Right now, if you decide you don't want to be reminded of a certain someone's existence on planet Earth, you would need to unfriend or block them.
The problem is that they will most likely find out you've done that, which isn't exactly ideal - nothing says "playing it cool" like blocking someone on Facebook.
Relationships on Facebook are a big deal - a judge in New York said using Facebook to send a divorce summons was completely legal.
Facebook's new break-up tool is about altering what an ex can see, but without them knowing you've done anything.
The tool allows people to:
"See less of a former partner's name and profile picture around Facebook without having to unfriend or block them. Their posts won't show up in News Feed and their name won't be suggested when people write a new message or tag friends in photos."
"Limit the photos, videos or status updates that a former partner will see."
"Edit who can see their past posts with a former partner and untag themselves from posts with that person."
When Facebook first launched on college campuses, it was essentially a database of relationship statuses. A kind of digital traffic light party that saved everyone a lot of time.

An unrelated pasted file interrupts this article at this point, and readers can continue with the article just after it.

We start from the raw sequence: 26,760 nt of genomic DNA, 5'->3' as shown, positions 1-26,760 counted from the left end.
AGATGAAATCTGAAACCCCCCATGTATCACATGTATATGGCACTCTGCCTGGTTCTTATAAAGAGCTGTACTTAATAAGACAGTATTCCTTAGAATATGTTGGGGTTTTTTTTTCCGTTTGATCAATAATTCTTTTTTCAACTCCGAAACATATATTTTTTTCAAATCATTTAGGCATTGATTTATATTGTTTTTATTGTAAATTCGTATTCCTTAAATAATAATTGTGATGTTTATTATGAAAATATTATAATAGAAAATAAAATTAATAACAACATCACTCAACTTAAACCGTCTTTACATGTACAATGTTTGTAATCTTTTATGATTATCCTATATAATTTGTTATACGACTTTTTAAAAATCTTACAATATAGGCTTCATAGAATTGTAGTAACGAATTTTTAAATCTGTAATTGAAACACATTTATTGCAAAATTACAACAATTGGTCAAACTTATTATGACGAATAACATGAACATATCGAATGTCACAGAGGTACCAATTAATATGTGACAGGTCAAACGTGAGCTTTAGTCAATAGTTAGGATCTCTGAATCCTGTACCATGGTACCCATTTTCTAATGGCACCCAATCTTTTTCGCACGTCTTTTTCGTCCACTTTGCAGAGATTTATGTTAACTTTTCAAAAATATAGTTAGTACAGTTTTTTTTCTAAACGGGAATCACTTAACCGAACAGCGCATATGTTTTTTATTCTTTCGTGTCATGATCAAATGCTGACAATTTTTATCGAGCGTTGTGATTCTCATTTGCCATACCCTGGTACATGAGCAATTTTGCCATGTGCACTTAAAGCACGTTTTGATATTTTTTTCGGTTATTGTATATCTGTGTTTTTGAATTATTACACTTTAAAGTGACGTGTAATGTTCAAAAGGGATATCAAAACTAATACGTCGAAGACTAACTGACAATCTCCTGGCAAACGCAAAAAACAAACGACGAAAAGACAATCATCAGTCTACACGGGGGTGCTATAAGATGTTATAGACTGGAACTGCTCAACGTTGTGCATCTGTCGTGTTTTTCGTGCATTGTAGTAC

But more recently, we've become a lot more coy about declaring love and relationships on Facebook. You rarely see people opting to enable the "it's complicated" option for relationships on the rocks, and instead we're now prompted to post about more concrete life events like getting engaged or having a baby.
Or maybe that's just because I'm getting older.
Regardless, the new tool will be rolled out globally soon, Facebook said.
"This work is part of our ongoing effort to develop resources for people who may be going through difficult moments in their lives," wrote Kelly Winters, a Facebook product manager.
"We hope these tools will help people end relationships on Facebook with greater ease, comfort and sense of control."
If you're a mobile user in the US you can try out the tool right now by, er, breaking up with someone.
I'm all for being an early adopter of new tech, but that's probably going a bit far.